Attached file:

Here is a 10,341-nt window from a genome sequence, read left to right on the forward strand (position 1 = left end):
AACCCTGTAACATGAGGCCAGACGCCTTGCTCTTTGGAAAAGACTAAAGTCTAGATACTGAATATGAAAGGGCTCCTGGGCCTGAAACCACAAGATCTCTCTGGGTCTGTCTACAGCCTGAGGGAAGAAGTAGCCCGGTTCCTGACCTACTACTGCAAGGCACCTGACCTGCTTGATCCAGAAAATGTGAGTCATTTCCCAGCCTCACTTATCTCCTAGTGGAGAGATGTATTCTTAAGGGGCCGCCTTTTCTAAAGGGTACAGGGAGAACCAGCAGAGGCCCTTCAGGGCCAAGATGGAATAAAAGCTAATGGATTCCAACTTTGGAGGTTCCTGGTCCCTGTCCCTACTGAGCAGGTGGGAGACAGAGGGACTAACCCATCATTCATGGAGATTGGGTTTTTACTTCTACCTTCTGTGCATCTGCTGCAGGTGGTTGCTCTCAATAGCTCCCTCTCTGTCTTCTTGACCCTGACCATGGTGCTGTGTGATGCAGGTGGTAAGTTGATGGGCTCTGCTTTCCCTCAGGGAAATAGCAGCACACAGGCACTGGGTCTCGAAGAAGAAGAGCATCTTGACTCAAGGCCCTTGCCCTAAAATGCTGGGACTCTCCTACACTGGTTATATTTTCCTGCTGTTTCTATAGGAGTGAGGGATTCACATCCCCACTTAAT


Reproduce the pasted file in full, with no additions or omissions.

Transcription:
Here is a 10,341-nt window from a genome sequence, read left to right on the forward strand (position 1 = left end):
AACCCTGTAACATGAGGCCAGACGCCTTGCTCTTTGGAAAAGACTAAAGTCTAGATACTGAATATGAAAGGGCTCCTGGGCCTGAAACCACAAGATCTCTCTGGGTCTGTCTACAGCCTGAGGGAAGAAGTAGCCCGGTTCCTGACCTACTACTGCAAGGCACCTGACCTGCTTGATCCAGAAAATGTGAGTCATTTCCCAGCCTCACTTATCTCCTAGTGGAGAGATGTATTCTTAAGGGGCCGCCTTTTCTAAAGGGTACAGGGAGAACCAGCAGAGGCCCTTCAGGGCCAAGATGGAATAAAAGCTAATGGATTCCAACTTTGGAGGTTCCTGGTCCCTGTCCCTACTGAGCAGGTGGGAGACAGAGGGACTAACCCATCATTCATGGAGATTGGGTTTTTACTTCTACCTTCTGTGCATCTGCTGCAGGTGGTTGCTCTCAATAGCTCCCTCTCTGTCTTCTTGACCCTGACCATGGTGCTGTGTGATGCAGGTGGTAAGTTGATGGGCTCTGCTTTCCCTCAGGGAAATAGCAGCACACAGGCACTGGGTCTCGAAGAAGAAGAGCATCTTGACTCAAGGCCCTTGCCCTAAAATGCTGGGACTCTCCTACACTGGTTATATTTTCCTGCTGTTTCTATAGGAGTGAGGGATTCACATCCCCACTTAAT